This week’s blog post is by Brad Wright, Compass Rose’s campus chaplain. To learn more about Brad, click here.
Dealing with a troubled teen takes patience, patience and more patience! All kids, regardless of the “troubled” label or not, want someone to connect with them. But forging this connection requires the youth worker to develop a few basic skills.
#1 GO TO THEIR TURF
Most kids who are struggling with life or have been labeled “troubled” probably won’t come find you or your church youth ministry. You need to go to them. When someone approaches you and says, “Can you help me with my teenager?” plan to go to the teen and meet at a neutral site. This could be a fast food restaurant, library, etc. Don’t expect the teen to come to you. I call this “presence ministry” — just being available.
#2 FIND A COMMON INTEREST
If you don’t have a relationship with the teen, you will need to build one before you can offer any advice or help. Learn what they like to do, their favorite TV shows and music, etc. Use that discussion as a springboard to begin to build trust with the teen. (Note: You may want to explain this process to the parents of the teen. Often, they are frustrated and looking for a quick fix for their troubled teen, and this process takes time.)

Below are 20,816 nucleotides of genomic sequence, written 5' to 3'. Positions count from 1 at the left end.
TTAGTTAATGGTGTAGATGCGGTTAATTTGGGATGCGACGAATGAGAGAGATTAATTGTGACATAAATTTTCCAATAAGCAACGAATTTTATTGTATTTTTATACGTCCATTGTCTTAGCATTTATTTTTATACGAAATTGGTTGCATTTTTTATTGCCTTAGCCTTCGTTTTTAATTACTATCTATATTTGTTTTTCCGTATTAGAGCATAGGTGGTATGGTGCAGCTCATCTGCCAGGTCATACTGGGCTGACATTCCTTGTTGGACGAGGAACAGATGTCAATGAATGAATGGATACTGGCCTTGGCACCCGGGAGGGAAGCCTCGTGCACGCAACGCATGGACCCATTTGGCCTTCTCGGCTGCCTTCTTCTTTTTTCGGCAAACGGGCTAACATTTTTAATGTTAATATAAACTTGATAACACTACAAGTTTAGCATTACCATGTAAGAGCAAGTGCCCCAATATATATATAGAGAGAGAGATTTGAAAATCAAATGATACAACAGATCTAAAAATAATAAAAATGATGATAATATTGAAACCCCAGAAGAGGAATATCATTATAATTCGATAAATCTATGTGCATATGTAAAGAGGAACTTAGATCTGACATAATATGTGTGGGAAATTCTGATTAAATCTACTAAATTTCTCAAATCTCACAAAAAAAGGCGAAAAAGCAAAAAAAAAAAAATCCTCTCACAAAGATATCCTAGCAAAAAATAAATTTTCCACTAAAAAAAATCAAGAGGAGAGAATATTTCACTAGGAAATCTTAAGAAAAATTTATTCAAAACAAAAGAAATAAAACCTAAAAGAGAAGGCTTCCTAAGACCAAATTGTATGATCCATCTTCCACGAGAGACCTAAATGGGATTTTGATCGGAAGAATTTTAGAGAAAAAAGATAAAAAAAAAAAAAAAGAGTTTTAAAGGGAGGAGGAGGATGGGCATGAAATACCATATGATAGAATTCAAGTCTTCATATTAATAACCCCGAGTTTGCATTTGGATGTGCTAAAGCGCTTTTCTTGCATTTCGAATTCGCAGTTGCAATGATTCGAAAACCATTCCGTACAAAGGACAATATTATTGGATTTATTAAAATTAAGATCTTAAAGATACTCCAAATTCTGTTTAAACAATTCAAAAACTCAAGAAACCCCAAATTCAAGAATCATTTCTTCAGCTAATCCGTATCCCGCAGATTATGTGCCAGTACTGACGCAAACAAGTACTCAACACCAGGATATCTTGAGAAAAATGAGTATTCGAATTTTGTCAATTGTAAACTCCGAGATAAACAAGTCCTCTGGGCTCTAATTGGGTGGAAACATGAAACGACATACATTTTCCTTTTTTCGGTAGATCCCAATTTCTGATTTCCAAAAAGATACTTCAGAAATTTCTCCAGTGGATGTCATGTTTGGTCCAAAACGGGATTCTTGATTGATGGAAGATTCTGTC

#3 LISTEN, LISTEN, LISTEN
Most teens in crisis have not had many adults listen to them. You are not trying to become their best friend, but you can provide a safe sounding board for them to begin to share their struggles, concerns and frustrations of life.
#4 OFFER ADVICE – WHEN ASKED
Don’t be too quick to offer solutions. Let me say that again. We may think we know the best answer, and maybe we do, but wait to be asked before you provide advice or an opinion.
#5 BE HONEST, AND KEEP IT REAL
Teens are surrounded by enough people who just tell them what they want to hear. Don’t be afraid to be honest. Teens also don’t expect you to agree with everything they say, so share honest feedback when the time is right.
#6 CHURCH YOUTH GROUP MAY NOT BE AN OPTION
Be open to the idea that inviting teens to attend youth activities at the church may not be an option. The family may have transportation or financial limitations that make it hard to get to events and activities, they may be limited by work schedules, or there might be other barriers to participation. Look at Jesus. He went to people, found a common interest (often through the stories he told), listened to their needs or concerns, offered advice and was honest with them and ultimately invited them into a relationship with him, not the church. For them, church may be you showing up on a regular basis, hanging out in their world with their friends.
To learn more ways to connect with troubled teens in your congregations and your community, contact Compass Rose Academy today.